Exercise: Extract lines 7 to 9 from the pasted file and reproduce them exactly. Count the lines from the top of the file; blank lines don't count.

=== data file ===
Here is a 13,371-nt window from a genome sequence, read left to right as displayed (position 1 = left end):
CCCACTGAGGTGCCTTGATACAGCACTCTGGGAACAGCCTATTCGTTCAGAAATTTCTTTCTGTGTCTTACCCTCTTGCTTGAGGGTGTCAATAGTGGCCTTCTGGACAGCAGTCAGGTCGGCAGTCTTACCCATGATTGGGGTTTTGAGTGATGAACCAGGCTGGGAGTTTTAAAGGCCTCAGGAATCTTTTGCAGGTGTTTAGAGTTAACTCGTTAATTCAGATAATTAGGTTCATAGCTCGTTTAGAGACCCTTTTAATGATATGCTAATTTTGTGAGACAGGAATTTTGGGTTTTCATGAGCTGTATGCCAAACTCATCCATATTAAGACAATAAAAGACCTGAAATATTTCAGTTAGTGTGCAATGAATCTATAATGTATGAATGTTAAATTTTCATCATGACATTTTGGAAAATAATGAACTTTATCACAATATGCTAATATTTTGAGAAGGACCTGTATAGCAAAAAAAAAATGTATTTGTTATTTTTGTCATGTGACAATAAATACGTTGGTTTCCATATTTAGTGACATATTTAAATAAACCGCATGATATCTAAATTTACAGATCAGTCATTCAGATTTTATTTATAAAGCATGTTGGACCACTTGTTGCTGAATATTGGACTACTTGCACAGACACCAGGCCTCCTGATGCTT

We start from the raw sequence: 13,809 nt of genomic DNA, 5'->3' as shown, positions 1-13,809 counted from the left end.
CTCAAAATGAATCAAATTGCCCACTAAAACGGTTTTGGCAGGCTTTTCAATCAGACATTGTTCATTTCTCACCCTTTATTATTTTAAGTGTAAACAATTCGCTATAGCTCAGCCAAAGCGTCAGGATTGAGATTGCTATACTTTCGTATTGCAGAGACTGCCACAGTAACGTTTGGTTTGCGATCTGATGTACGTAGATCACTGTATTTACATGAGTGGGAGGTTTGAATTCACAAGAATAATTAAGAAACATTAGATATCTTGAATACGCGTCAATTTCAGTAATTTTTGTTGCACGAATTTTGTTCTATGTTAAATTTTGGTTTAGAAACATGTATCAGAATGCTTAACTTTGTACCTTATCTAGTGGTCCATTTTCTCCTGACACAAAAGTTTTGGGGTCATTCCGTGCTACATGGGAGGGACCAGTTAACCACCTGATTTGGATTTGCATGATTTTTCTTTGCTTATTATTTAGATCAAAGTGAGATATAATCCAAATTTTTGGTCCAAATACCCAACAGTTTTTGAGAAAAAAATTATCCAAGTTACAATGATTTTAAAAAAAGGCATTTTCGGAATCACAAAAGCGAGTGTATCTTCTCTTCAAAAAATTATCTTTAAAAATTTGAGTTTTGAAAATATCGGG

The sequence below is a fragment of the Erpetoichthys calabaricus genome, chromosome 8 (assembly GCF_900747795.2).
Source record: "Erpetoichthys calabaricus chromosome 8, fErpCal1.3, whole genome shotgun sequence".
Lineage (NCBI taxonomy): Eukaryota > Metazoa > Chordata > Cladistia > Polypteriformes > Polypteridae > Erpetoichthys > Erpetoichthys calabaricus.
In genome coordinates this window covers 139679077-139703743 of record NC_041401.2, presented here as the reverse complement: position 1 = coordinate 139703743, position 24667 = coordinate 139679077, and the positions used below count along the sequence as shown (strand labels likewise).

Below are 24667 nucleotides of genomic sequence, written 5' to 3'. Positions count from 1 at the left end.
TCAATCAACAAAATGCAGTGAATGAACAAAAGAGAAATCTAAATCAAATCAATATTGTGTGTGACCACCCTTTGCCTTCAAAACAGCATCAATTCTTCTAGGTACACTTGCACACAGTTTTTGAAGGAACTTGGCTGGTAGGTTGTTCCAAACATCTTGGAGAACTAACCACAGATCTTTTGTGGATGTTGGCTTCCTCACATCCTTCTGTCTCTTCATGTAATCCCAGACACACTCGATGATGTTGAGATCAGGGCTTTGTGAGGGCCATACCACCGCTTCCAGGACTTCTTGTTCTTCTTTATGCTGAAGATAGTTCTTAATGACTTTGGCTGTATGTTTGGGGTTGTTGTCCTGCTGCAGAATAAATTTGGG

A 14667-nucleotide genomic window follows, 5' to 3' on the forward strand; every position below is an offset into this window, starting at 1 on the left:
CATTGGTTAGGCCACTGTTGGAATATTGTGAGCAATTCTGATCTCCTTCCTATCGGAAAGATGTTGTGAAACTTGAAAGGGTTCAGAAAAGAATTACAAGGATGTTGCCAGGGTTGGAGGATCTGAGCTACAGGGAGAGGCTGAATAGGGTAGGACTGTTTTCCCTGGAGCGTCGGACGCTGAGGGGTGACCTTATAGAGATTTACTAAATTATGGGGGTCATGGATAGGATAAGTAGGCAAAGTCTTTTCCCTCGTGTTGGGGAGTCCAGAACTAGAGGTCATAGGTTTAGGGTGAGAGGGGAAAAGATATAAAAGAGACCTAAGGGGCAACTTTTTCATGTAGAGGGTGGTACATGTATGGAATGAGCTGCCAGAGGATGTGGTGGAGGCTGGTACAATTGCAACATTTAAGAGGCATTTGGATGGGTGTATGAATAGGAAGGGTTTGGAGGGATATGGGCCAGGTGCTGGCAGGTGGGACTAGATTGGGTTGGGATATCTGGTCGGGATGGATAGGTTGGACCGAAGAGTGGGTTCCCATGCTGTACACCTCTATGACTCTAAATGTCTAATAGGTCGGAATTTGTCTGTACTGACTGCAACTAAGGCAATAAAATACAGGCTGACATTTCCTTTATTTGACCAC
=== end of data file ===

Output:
Lineage (NCBI taxonomy): Eukaryota > Metazoa > Chordata > Cladistia > Polypteriformes > Polypteridae > Erpetoichthys > Erpetoichthys calabaricus.
In genome coordinates this window covers 139679077-139703743 of record NC_041401.2, presented here as the reverse complement: position 1 = coordinate 139703743, position 24667 = coordinate 139679077, and the positions used below count along the sequence as shown (strand labels likewise).

Below are 24667 nucleotides of genomic sequence, written 5' to 3'. Positions count from 1 at the left end.